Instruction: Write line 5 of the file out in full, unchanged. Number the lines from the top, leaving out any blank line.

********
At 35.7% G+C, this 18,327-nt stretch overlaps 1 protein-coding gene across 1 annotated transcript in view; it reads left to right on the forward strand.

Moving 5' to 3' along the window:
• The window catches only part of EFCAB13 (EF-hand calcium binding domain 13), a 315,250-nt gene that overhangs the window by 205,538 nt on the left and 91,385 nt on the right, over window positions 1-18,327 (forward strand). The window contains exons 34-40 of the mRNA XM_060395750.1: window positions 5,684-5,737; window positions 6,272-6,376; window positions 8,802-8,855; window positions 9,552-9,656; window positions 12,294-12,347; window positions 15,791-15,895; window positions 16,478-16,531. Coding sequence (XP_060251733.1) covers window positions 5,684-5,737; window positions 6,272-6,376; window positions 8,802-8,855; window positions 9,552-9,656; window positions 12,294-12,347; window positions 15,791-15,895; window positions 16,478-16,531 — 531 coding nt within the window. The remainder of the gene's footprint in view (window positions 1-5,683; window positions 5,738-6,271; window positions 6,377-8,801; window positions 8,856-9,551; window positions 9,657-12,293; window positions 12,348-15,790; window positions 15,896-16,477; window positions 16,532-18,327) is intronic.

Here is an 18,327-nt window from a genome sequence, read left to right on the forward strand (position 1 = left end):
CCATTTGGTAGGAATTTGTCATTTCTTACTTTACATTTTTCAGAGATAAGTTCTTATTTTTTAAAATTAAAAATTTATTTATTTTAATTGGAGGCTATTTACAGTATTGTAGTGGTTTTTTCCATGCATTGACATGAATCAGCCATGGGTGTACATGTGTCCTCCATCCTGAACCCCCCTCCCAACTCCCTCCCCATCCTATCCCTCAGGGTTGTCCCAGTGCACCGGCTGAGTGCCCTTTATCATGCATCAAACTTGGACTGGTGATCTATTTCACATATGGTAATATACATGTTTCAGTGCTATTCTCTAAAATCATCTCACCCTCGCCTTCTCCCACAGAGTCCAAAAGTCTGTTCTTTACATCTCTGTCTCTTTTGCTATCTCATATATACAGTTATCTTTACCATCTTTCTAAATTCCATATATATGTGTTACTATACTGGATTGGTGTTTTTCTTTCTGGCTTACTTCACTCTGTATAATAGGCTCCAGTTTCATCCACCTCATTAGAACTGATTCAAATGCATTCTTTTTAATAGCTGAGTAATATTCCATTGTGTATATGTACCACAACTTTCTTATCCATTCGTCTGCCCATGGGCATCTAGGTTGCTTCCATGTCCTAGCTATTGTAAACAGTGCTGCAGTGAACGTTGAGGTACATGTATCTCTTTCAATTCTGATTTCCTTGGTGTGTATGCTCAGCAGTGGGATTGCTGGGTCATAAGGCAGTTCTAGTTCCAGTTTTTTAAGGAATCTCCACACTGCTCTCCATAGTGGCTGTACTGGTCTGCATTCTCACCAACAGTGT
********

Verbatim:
CCATTTGGTAGGAATTTGTCATTTCTTACTTTACATTTTTCAGAGATAAGTTCTTATTTTTTAAAATTAAAAATTTATTTATTTTAATTGGAGGCTATTTACAGTATTGTAGTGGTTTTTTCCATGCATTGACATGAATCAGCCATGGGTGTACATGTGTCCTCCATCCTGAACCCCCCTCCCAACTCCCTCCCCATCCTATCCCTCAGGGTTGTCCCAGTGCACCGGCTGAGTGCCCTTTATCATGCATCAAACTTGGACTGGTGATCTATTTCACATATGGTAATATACATGTTTCAGTGCTATTCTCTAAAATCATCTCACCCTCGCCTTCTCCCACAGAGTCCAAAAGTCTGTTCTTTACATCTCTGTCTCTTTTGCTATCTCATATATACAGTTATCTTTACCATCTTTCTAAATTCCATATATATGTGTTACTATACTGGATTGGTGTTTTTCTTTCTGGCTTACTTCACTCTGTATAATAGGCTCCAGTTTCATCCACCTCATTAGAACTGATTCAAATGCATTCTTTTTAATAGCTGAGTAATATTCCATTGTGTATATGTACCACAACTTTCTTATCCATTCGTCTGCCCATGGGCATCTAGGTTGCTTCCATGTCCTAGCTATTGTAAACAGTGCTGCAGTGAACGTTGAGGTACATGTATCTCTTTCAATTCTGATTTCCTTGGTGTGTATGCTCAGCAGTGGGATTGCTGGGTCATAAGGCAGTTCTAGTTCCAGTTTTTTAAGGAATCTCCACACTGCTCTCCATAGTGGCTGTACTGGTCTGCATTCTCACCAACAGTGT